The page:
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Re: Power and wind speed averages

Postby Greystoke on Tue May 19, 2009 6:36 am

Yes,
I understand that 0.59 is the Betz correction factor. Without it the formula would read: 0.6?r²v³, which represents the kinetic energy of a moving body (the flowing air), ie: ½mv².
Proof:
½mv² = ½1.22?r²v(=mass of the air through the turbine per second)v² = 0.6?r²v³

The Bletz derivation is quite complicated and these days done with computors. 0.59 does not take into account losses due to friction or Eddy currents, complicated blade shapes, etc. It is just a good average :D
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Cor
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Re: Power and wind speed averages

Postby aero energy on Thu Jun 04, 2009 7:55 pm

Station Name Mean (m/s)
BLOEMFONTEIN - STAD 3.39
BLOEMFONTEIN WO 3.77
FICKSBURG 3.23
VAN REENEN 4.27
VREDE 3.60
WELKOM 4.32
WEPENER 2.67
IRENE WO 3.50
JHB BOT TUINE 2.68
JOHANNESBURG INT WO 4.08
PRETORIA UNISA 2.98
PRETORIA WO 2.40
SPRINGS 2.50
VEREENIGING 3.65
CHARTERS CREEK 4.12
DURBAN WO 5.06
GAINTS CASTLE 13.94
GREYTOWN 5.00
IXOPO 5.82
LADYSMITH 2.80
MARGATE 4.15
MBAZWANA AIRFIELD 3.13
MTUNZINI 3.71
NEWCASTLE 3.28
ORIBI AIRPORT 2.92
PADDOCK 4.02
PIETERMARITZBURG 1.81
PONGOLA 2.14
PORT EDWARD 2.86
SEZELA 3.82
ULUNDI 3.50
VIRGINIA 3.80
VRYHEID 2.78
ERMELO WO 5.24
KOMATIDRAAI 2.33
NELSPRUIT 2.17
PIET RETIEF 3.42
RIETVALLEI 3.64
STANDERTON 3.44
WITBANK 4.27
BLOEMHOF 3.26
KLERKSDORP 3.72
LICHTENBURG 3.55
MAFIKENG WO 4.55
POMFRET 4.79
POTCHEFSTROOM 3.57
RUSTENBURG 2.36
PILANESBERG 4.08
TAUNG 2.91
ALEXANDERBAAI 4.80
BRANDVLEI 5.27
CALVINIA WO 4.76
DE AAR WO 6.88
KATHU 3.84
KIMBERLEY WO 4.58
KOINGNAAS 6.20
NOUPOORT 5.60
POSTMASBURG 4.91
PRIESKA 3.75
SPRINGBOK WO 8.27
UPINGTON WO 4.36
VAN ZYLSRUS 2.62
VIOOLSDRIF 2.95
ALLDAYS 3.08
CUMBERLAND 2.41
DOORNLAAGTE 2.25
ELLISRAS 2.33
GRENSHOEK TZANEEN 2.22
HOEDSPRUIT 4.42
MARKEN 3.26
PIETERSBURG WO 4.42
POTGIETERSRUS 3.11
THABAZIMBI 2.59
THOHOYANDOU WO 2.84
TSHIPISE 2.67
BEAUFORT-WES 5.04
CAPE TOWN TABLE BAY 4.10
CAPE TOWN WO 6.63
CERES EXCELSIOR 2.90
GEELBEK 5.62
GEORGE WO 3.00
HERMANUS 3.79
KNYSNA 1.74
LAINGSBURG 3.84
LAMBERTSBAAI NORTIER 4.22
LANGEBAANWEG WO 6.88
MALMESBURY 4.14
PAARL 3.27
PLETTENBERGBAAI 2.97
PORTERVILLE 4.03
RIVIERSONDEREND TYGERHOEK 2.86
ROBBENEILAND 3.07
SIMONSTAD KAAPPUNT 6.65
STILBAAI 4.13
STRAND 3.55
STRUISBAAI 3.73
VILLIERSDORP VYEBOOM 2.67
WORCESTER 3.09
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Re: Power and wind speed averages

Postby Greystoke on Fri Jun 19, 2009 10:00 am

Hi guys,
I needed to know how much power I can expect from the turbine I'm planning to make. For that purpose I needed a wind speed distribution graph (Weibull graph) for the PE area. It's a bit difficult to get, but . . with some "poetic license" I managed to get something that can be regarded as reasonably accurate.

Image

The figure of 311 Watt is an average level which I can expect to be exceeded 50% of the time.
Regards
Cor
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Re: Power and wind speed averages

Postby windgat on Fri Jun 19, 2009 11:38 am

There is a standard approximate factor (like maybe 1.3? wild guess...) I saw somewhere once (sorry, can't remember...) which gives an expected power based on average wind speed. Some manufacturers use this to beef up their marketing figures, by multiplying the steady wind speed performance by this factor when quoting performance figures.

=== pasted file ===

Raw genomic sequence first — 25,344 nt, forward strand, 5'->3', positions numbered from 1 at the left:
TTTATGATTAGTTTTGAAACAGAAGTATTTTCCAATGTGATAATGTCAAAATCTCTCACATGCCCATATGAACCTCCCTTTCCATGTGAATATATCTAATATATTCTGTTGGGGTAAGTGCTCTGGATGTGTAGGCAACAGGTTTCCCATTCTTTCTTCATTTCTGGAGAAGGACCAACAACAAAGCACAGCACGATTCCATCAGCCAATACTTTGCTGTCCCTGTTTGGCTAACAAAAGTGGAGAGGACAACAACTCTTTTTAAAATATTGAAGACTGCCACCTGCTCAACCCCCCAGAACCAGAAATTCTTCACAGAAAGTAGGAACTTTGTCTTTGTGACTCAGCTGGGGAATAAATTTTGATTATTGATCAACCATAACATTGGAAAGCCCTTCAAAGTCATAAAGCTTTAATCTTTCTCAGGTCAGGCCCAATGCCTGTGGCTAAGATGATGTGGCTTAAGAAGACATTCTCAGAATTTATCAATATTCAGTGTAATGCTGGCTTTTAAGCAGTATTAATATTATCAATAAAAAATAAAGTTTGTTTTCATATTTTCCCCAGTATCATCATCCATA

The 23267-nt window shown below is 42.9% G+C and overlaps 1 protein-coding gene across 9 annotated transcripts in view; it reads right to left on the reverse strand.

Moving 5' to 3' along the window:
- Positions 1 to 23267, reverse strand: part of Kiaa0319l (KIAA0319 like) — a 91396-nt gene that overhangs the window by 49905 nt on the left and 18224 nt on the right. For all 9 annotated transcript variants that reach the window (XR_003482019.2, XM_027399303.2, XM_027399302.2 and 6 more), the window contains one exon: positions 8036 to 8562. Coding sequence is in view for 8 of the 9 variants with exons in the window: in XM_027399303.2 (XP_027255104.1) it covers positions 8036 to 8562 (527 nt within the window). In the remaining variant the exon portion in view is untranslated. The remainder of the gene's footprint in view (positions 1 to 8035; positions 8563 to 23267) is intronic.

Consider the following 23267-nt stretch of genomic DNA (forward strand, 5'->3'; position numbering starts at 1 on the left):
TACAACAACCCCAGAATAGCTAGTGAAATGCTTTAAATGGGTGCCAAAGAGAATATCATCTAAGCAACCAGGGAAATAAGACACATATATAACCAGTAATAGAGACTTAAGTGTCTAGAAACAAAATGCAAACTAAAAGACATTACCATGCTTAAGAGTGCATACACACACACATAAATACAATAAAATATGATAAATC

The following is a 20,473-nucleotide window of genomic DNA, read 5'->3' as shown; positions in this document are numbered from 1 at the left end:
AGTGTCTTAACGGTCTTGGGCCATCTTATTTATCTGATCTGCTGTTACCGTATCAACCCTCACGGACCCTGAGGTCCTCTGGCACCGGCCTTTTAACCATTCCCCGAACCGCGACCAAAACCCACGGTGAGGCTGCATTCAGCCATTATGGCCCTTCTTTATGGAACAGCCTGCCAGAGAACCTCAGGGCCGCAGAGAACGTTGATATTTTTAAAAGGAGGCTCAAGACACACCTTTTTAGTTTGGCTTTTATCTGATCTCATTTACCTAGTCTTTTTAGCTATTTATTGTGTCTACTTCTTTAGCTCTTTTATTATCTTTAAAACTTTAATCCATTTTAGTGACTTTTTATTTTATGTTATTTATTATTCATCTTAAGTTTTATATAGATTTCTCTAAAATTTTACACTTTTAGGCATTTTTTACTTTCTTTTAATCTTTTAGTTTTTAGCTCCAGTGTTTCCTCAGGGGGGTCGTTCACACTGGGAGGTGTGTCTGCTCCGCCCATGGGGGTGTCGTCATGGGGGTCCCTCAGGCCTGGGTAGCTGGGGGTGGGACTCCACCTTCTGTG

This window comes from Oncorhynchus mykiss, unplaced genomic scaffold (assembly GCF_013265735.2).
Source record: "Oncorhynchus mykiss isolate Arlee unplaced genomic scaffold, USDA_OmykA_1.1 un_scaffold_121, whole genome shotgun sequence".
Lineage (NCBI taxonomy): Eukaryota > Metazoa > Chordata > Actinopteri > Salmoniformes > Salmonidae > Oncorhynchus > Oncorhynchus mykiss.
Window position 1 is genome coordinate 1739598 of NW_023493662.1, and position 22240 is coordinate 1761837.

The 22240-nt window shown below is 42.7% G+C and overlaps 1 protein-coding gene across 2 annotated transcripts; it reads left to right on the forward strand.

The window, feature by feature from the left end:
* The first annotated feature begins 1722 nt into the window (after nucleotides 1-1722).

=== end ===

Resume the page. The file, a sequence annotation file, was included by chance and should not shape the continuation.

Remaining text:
It would be interesting to see what you get if you multiply the occurence % by the wind speed cubed, and sum the results, then take a cubed root...
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Re: Power and wind speed averages

Postby Greystoke on Fri Jun 19, 2009 12:03 pm

windgat wrote: . . It would be interesting to see what you get if you multiply the occurence % by the wind speed cubed, and sum the results, then take a cubed root...
Not a problem. It will end-up the same answer, I'm sure. I'll check it out now-now. :D


PS: Yep, . . . . aVerage windspeed becomes 4.3 m/s, which - with a 2m blade - will generate 311 Watt
Regards
Cor
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Re: Power and wind speed averages

Postby windgat on Fri Jun 19, 2009 1:45 pm

So did you calculate via the cube/cube root weighted average? I am interested int he difference between that and a linear average.
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Re: Power and wind speed averages

Postby Greystoke on Fri Jun 19, 2009 1:48 pm

Yes I did,
The linear (weighted) average of the windspeed is 3.5 m/s, and the "cube/cube root weighted average" is 4.3 m/s.
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Cor
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Re: Power and wind speed averages

Postby windgat on Fri Jun 19, 2009 2:00 pm

Wow. So the 'wind speed factor' 1.2, and the 'power factor' is 1.85.

That may explain some of the claims by manufacturers about the power at the 'rated' wind speed!
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Re: Power and wind speed averages

Postby CaptainJakes on Wed Jan 12, 2011 10:03 am

Hi
I live in Willow Park Mannor Pretoria and have set up a 2kw wind turbine and +- 300 watt solar pannels (BUT THEY SEEM TO CHARGE AT 1.5 AMPS ON A HOT DAY ) and it is runing very well .I am running my lights and 2 TVs fridges off of it and i have not yet run out of power yet .I am currently converting our stove to gas asswell . I have 10 x deep cycle bateries = 120 volts DC converter 120 volts to 220 volts .if you want you are welcome to give me a call and come have a look at my setup for feedback .I am still in the experimental stages but it seems to ok. My cell is 0761256057 Jacques.
I hope this helps. :D